Friday, April 15, 2011

"The End of the Tour" Starts Strong at Heartland

Nancy Nickerson, Cristen Susong, Ann White, Clark Abraham and
George Freeman in Heartland Theatre's "The End of the Tour"

Joel Drake Johnson’s “The End of the Tour” is, at its heart, about family. Not necessarily biological families, but the connections and relationships we build to make us feel safe, even when biology lets us down.

On stage at Heartland Theatre, "The End of the Tour" is at turns darkly funny, explosive and sad, in the way that real families can be. It’s an unflinching look at how the people we love can wound us, whether they mean to or not, and how hard it can be to move past the wounds. Director Sandi Zielinski does an excellent job putting the fun in the extended Morris family’s dysfunction in the early part of the play, when Johnson’s script is at its most humorous, lulling us into a false sense of security about just how messy things are going to get.

What is so good about "The End of the Tour" (and what Zielinski and her cast do such good work with) is the rhythm of the dialogue, the way characters repeat themselves and circle back around to poke the same sore spots. It sounds so natural and so theatrical at the same time, pulling you in and stringing you along until Johnson sets off his explosions and his characters begin to reveal exactly what baggage they’re carrying later in the play.

Zielinski moves her actors in circles, too, sort of winding around each other, close enough to touch if they reached out, but not really even seeing each other even though they’re in intersecting arcs. The staging underlines what’s going on here, with Mae Morris and her children, Jan, the eternal caregiver, and Andrew, her estranged son who never quite escaped, warily circling each other, unwilling to open themselves up to more hurt.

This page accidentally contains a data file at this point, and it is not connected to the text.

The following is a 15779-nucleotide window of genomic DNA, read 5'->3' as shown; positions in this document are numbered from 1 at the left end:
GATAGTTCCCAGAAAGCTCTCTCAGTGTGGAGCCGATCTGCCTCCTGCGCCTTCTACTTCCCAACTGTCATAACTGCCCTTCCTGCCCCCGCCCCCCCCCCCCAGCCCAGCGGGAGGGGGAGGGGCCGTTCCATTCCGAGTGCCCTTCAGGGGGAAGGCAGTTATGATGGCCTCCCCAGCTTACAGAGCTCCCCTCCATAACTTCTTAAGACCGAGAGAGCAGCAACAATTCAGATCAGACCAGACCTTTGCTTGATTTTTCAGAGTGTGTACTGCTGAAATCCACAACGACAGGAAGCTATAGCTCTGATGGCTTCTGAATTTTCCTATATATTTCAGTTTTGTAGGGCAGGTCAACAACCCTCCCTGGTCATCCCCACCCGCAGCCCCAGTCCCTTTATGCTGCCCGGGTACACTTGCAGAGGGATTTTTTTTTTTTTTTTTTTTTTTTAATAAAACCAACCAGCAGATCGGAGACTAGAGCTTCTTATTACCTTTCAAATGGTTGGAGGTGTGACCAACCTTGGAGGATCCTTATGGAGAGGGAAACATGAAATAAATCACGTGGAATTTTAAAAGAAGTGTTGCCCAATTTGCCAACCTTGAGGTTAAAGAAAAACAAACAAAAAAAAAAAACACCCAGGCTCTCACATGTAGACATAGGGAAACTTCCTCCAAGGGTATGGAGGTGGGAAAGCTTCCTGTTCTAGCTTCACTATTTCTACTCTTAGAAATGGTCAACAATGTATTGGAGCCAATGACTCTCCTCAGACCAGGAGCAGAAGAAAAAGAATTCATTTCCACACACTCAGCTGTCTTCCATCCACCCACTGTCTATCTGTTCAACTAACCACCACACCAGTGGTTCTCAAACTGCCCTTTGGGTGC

Johnson’s script relies heavily on two-actor scenes, and Zielinski’s cast shows good chemistry and timing in those duos, with Nancy Nickerson and Cristen Susong offering fully-drawn versions of Mae and Jan and the conflict they’ve been chewing on for a good, long time; Jake Olbert and John D. Poling sweet and funny as Andrew and his boyfriend, who doesn’t really understand the deep water he’s swimming in once they get back to Andrew’s hometown of Dixon, Illinois; and Clark Abraham and George Freeman, both heartbreaking and hilarious as Jan’s unhappy husband and his good ol’ boy best friend, dealing with loss and abandonment as best they can. Ann White doesn’t get a whole lot to say as Norma, a silent nursing-home resident who wafts in and out of Mae’s and Jan’s orbit, but she definitely makes an impression.

Julie Mack’s lighting design is also aggressive and intriguing, spotlighting all this family’s foibles, while Judith Rivera’s costume design tells us all we need to know about brassy Mae and who she is. Michael Pullin’s shadowy scenic design provides an excellent backdrop, all murky and sparkly at the same time, not so different from Joel Drake Johnson’s dialogue.

"The End of the Tour" continues at Heartland Theatre through May 1. For reservations or more information, visit the Heartland Theatre Company website here.

By Joel Drake Johnson

Heartland Theatre Company

Director: Sandi Zielinski
Assistant Director: Kathleen Weir
Scenic Designer: Michael Pullin
Costume Designer: Judith Rivera
Lighting Designer: Julie Mack
Sound Designer: James Wagoner
Stage Manager: Andrew Blevins

Cast: Clark Abraham, George Freeman, Nancy Nickerson, Jake Olbert, John D. Poling, Cristen Susong, Ann White.

Remaining Performances: April 15-16, 21-23, 28-30 at 7:30 pm; April 17 and May 1 at 2 pm

Running time: 1:35, played without intermission

Box office: For reservations, email or call 309-452-8709. For box office information, click here.

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